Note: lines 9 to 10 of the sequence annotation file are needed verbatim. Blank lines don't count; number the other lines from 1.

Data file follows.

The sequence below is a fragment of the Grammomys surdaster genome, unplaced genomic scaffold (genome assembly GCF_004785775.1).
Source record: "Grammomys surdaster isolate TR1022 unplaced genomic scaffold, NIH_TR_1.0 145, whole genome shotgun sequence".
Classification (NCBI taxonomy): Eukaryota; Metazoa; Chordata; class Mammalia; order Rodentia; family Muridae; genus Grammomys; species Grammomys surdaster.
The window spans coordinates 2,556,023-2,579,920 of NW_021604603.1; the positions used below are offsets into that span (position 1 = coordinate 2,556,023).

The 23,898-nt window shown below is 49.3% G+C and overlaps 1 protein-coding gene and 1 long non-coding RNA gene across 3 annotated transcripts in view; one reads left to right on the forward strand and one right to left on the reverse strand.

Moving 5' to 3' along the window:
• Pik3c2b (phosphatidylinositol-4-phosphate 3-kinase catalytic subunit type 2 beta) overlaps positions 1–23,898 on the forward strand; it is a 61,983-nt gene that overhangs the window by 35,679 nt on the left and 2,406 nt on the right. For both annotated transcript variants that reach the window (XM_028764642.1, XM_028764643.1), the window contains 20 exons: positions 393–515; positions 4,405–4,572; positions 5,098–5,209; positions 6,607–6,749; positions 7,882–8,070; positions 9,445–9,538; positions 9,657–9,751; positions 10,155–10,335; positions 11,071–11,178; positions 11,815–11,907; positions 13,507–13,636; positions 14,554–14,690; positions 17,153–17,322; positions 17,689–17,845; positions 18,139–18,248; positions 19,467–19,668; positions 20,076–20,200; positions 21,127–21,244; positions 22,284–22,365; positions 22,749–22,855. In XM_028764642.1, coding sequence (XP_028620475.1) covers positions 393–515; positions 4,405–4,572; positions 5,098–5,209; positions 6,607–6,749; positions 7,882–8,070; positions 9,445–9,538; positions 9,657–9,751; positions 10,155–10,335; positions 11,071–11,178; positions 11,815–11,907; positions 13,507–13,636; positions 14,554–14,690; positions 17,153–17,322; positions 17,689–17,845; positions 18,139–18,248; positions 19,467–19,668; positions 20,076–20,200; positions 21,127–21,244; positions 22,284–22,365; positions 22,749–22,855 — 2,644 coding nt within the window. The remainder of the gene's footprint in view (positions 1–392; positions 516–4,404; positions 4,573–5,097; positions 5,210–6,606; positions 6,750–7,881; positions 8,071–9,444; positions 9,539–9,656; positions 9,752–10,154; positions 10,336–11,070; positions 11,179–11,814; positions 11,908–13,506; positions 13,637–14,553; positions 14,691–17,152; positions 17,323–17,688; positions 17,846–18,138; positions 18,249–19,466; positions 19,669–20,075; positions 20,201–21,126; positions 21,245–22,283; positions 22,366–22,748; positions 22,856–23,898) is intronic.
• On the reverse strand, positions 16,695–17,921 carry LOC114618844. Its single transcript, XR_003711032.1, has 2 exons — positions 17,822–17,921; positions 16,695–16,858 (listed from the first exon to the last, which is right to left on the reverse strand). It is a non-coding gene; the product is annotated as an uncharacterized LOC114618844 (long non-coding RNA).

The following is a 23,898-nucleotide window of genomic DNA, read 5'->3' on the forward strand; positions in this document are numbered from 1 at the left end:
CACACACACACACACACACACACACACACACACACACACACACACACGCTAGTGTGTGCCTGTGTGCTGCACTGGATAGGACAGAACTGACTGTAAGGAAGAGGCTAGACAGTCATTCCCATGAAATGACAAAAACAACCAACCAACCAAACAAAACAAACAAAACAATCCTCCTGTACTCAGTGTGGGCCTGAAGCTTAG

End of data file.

The following is a 23,898-nucleotide window of genomic DNA, read 5'->3' on the forward strand; positions in this document are numbered from 1 at the left end:
CACACACACACACACACACACACACACACACACACACACACACACACGCTAGTGTGTGCCTGTGTGCTGCACTGGATAGGACAGAACTGACTGTAAGGAAGAGGCTAGACAGTCATTCCCATGAAATGACAAAAACAACCAACCAACCAAACAAAACAAACAAAACAATCCTCCTGTACTCAGTGTGGGCCTGAAGCTTAG